I'm about to drop four JOHN CARTER-related interviews on you in the next few days, each one with a very cool participant in the bringing to life of this iconic character on the big screen. First up is the lovely Lynn Collins, who plays Dejah Thoris, the actual Princess of Mars, for whom the first "John Carter" book is named. But to call her lovely doesn't quite cut it, because Dejah Thoris is meant to embody the single most beautiful woman on Mars or even in the universe. Meanwhile, she also kicks all sorts of unholy ass in JOHN CARTER and end up being one of the most enjoyable characters to watch it the movie.
Collins has been in quite a few films over the years, including 50 FIRST DATES, 13 GOING ON 30, BLOOD CREEK, BUG, THE LAKE HOUSE, THE NUMBER 23, CITY ISLAND, X-MEN ORIGINS: WOLVERINE, and she appeared in several episodes of "True Blood's" first season. But I don't really remember her in any of those movies. What I do know her for, however, was playing Portia, opposite Al Pacino, in 2004's THE MERCHANT OF VENICE. She's fantastic in the part, and when I first heard Collins would play Dejah Thoris, I knew she'd bring her considerable training and immensity to the role.
She seemed open to talk about anything, and I had a great time picking her brain about the pressures of playing the idealized woman in JOHN CARTER. Please enjoy Lynn Collins…
Lynn Collins: Hi, Steve.
Capone: Hi, it’s good to meet you.
LC: It’s nice to meet you.
Capone: When I first heard your name being attached to this I was like “Wait, is that the same person from MERCHANT OF VENICE?” I’m a Shakespeare nut, so I kept thinking “Wow, that seems like a great choice.” In terms of the elements of royalty that you added to Dejah to make her larger than life, tell me about selecting those.
LC: That’s an interesting question. I didn’t really do anything specific. What I did more of… This came out of the first take in the very first scene. I had this moment where I was like, “Oh my God, here we are with all of this hair and makeup, all of this expectation, and I don’t know what I’m doing.” So I lifted it up and I said “God, universe, whatever higher self, whoever, whatever, channel through me this archetype of feminine strength, because I can’t do it by myself. I’m not there yet in my own journey.” And that’s what I think you see. It wasn’t necessarily me ever thinking about “Oh, she’s royal, so she would be this way or that way.” It was just doing my damndest to channel.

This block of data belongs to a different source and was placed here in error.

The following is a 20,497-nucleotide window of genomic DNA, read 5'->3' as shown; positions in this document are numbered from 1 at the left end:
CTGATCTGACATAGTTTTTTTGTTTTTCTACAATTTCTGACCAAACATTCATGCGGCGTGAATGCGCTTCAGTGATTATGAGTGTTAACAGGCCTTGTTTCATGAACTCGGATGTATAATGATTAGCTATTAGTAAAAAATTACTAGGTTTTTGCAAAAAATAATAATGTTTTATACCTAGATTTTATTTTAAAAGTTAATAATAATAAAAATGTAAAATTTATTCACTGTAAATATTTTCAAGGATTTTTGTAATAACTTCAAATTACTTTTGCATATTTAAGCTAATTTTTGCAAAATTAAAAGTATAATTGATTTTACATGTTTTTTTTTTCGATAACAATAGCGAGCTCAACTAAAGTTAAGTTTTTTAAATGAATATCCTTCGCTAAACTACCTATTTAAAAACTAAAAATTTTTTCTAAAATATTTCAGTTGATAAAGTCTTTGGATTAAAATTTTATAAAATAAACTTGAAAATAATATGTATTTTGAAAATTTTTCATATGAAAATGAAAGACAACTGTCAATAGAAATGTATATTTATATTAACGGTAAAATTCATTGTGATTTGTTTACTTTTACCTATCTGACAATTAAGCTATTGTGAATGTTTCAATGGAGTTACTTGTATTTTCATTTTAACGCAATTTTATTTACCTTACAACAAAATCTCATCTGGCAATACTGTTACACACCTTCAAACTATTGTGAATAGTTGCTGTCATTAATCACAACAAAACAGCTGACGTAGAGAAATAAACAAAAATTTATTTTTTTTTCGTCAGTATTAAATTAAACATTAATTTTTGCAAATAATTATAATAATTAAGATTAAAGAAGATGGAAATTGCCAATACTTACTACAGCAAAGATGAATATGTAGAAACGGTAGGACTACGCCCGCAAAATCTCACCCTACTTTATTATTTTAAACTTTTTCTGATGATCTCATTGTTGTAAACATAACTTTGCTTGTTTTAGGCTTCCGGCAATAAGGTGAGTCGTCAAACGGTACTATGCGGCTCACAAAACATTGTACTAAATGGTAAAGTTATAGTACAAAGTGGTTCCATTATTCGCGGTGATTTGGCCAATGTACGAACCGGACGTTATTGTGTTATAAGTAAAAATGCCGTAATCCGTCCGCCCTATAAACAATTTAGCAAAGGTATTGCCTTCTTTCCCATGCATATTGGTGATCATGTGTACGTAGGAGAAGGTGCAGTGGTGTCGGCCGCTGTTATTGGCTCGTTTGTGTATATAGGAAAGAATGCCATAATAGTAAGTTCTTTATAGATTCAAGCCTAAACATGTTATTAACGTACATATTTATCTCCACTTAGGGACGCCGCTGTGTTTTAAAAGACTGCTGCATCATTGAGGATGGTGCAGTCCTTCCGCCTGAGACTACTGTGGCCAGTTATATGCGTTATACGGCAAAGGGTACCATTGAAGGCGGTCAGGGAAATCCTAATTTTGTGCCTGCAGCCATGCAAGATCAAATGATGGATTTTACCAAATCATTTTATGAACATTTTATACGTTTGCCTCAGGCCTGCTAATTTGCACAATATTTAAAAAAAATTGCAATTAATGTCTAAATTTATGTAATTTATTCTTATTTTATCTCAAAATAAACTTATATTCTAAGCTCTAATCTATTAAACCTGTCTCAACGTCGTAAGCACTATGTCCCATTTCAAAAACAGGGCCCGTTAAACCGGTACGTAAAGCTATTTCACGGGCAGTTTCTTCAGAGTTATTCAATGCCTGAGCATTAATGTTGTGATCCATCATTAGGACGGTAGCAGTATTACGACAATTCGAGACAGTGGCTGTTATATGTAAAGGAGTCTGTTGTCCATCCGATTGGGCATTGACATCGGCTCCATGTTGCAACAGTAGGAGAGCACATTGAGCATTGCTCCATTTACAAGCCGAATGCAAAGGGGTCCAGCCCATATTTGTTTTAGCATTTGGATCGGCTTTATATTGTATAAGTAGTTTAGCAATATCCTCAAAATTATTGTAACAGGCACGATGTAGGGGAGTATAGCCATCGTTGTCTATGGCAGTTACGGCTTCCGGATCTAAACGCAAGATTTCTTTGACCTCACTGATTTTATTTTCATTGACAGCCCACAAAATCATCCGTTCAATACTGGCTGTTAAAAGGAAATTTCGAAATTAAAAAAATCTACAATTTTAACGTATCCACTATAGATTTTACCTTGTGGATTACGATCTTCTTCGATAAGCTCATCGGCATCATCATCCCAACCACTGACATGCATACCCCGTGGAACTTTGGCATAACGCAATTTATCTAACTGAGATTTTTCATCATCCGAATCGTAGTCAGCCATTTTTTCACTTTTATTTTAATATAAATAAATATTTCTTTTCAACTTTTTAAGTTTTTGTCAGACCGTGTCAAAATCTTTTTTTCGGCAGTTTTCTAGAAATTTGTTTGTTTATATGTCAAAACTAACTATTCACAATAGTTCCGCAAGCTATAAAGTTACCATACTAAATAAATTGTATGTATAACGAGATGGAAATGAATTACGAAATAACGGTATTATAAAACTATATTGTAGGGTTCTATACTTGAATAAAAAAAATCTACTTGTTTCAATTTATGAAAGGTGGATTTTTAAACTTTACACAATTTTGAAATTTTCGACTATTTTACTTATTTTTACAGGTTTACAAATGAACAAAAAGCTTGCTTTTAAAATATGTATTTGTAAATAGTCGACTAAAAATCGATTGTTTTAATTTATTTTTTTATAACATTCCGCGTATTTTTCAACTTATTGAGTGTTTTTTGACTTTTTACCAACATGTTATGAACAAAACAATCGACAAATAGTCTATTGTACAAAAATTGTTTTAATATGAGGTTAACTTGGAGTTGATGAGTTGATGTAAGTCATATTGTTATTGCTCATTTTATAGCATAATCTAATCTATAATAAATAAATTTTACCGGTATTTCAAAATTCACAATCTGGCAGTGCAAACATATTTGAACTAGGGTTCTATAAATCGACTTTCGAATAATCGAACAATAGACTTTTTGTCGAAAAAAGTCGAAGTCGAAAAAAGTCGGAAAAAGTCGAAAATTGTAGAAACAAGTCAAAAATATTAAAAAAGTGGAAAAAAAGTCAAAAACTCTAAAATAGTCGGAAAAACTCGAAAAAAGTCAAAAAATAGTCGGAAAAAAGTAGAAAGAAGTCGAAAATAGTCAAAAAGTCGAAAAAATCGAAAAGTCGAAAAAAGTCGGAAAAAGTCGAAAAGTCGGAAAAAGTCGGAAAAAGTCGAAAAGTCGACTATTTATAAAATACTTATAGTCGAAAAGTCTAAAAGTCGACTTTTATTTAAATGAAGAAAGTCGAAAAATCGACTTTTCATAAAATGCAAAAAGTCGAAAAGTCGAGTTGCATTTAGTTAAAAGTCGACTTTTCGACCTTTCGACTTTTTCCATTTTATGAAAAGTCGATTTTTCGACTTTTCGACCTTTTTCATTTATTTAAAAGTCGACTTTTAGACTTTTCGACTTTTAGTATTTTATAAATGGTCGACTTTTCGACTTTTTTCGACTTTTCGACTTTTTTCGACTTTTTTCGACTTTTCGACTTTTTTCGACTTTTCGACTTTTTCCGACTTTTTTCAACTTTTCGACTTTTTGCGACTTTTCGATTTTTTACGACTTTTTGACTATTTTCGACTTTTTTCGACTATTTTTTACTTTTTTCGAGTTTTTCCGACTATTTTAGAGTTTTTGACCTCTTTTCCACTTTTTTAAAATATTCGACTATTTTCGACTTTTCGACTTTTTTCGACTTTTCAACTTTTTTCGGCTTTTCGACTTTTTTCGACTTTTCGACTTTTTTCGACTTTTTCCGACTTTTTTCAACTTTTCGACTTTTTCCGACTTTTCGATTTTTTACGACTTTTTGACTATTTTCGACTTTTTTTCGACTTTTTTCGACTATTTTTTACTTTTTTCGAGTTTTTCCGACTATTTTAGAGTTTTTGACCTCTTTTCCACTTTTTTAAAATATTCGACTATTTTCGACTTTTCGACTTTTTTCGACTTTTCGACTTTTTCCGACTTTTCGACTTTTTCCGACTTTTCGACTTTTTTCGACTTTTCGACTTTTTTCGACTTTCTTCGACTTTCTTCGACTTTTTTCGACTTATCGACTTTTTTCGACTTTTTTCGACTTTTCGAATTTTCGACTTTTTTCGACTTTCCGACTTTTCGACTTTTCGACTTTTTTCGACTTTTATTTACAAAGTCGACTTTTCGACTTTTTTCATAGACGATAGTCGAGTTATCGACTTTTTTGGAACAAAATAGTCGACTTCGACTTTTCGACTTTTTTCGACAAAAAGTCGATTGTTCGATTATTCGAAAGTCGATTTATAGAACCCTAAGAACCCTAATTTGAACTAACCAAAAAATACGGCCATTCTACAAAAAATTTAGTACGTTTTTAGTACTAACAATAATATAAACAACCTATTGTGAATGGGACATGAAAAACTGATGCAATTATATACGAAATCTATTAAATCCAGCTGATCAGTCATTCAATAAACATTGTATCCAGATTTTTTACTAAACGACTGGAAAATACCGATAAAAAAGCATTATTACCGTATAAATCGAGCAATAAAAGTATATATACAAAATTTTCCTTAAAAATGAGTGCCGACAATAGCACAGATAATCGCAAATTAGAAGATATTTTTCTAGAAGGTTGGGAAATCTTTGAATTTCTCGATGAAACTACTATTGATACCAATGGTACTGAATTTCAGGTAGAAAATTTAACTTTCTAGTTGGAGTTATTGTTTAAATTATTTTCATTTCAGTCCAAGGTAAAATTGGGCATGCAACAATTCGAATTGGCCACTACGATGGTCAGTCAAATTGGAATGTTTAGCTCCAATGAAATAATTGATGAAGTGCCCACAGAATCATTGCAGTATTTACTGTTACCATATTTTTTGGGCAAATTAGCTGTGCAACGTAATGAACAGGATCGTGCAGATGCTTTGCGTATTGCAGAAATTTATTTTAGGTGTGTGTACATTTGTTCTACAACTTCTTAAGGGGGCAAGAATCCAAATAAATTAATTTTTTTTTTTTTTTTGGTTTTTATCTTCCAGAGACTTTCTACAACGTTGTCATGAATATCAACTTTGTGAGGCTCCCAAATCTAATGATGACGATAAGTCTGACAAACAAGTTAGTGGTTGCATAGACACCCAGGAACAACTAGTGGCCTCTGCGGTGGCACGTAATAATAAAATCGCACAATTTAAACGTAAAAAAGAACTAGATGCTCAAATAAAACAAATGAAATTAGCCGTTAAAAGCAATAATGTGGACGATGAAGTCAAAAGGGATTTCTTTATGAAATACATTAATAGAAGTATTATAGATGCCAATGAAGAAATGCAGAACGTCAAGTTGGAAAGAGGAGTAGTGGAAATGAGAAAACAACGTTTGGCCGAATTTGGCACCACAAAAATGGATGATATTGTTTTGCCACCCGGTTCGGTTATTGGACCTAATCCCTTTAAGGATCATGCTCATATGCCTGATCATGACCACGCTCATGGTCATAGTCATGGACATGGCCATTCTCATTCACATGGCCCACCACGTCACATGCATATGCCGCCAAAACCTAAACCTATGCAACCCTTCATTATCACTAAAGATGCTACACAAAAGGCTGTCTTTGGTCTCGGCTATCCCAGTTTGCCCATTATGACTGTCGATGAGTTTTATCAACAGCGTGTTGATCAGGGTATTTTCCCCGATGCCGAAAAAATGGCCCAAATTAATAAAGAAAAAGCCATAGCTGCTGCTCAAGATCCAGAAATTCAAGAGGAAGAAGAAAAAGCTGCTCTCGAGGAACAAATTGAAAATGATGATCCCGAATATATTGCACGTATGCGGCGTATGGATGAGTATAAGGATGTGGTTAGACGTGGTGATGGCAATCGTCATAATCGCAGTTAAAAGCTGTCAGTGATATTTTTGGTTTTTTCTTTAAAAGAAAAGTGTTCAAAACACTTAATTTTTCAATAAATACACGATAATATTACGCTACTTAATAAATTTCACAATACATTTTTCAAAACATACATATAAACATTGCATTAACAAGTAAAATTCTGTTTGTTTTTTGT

Capone: She seems, especially compared to John who holds back a lot and he’s dealing with all of this guilt and he’s a little quieter, next to him you’re like an opera singer, because you’re just ready to beat everybody up. It’s a nice juxtaposition though, I think.
LC: I think so, too. That’s kind of how we are as people, that same way. They are really lucky that we worked that way. [Laughs]
Capone: Did [director] Andrew [Stanton] at any point say to you why he thought you were the right person for this from meeting him, and I’m assuming there was an audition process at some point?
LC: Yeah, he did. I mean he said in a lovely note, “You are strong and intelligent and gorgeous and stunning. You deserve to play this.” It was really sweet. He’s amazing. His creative process is literally gold with bling. He is amazing.
Capone: You're a Shakespearian-trained actor and now you’re getting this huge action movie that demands from you as much about the way you look as it is about the way you act. Is that a strange feeling, or do you just say, “Hey, you know what? Whatever it takes so that I can keep working.”
LC: “So I can pay my bills.” [laughs] After "True Blood," I’m like “You think these booty shorts are going to mess me up?” No, I look at what I do as a craft, and this [waves her hands across her body] is my instrument, and I’m not ashamed of it and I’ve had to keep my clothes on a lot. There have been a lot of projects where I’ve been like, “I want to do this,” and my agents and managers have been like “Sorry, you can’t take your clothes off right now.” So I’m very comfortable in my skin and in Dejah’s skin. That is one place where I was like, “Look all you want. It’s going to get boring in like 24 hours.”